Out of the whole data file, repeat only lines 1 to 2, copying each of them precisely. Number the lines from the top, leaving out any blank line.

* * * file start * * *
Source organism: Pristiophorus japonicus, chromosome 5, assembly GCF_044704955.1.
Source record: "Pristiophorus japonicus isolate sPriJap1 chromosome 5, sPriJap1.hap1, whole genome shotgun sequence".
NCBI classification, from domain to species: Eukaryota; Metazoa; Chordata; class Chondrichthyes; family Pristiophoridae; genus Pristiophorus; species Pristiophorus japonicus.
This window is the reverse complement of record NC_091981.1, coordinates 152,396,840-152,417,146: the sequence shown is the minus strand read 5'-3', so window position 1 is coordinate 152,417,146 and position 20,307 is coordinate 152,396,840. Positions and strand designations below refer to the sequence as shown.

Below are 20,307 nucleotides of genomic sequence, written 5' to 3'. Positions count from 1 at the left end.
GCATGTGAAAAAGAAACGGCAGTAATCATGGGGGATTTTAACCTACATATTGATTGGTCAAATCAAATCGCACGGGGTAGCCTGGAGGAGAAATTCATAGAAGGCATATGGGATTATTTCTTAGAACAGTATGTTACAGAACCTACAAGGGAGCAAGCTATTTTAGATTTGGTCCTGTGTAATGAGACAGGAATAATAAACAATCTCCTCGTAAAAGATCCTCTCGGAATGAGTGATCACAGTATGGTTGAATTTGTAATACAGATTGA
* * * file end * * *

Source organism: Pristiophorus japonicus, chromosome 5, assembly GCF_044704955.1.
Source record: "Pristiophorus japonicus isolate sPriJap1 chromosome 5, sPriJap1.hap1, whole genome shotgun sequence".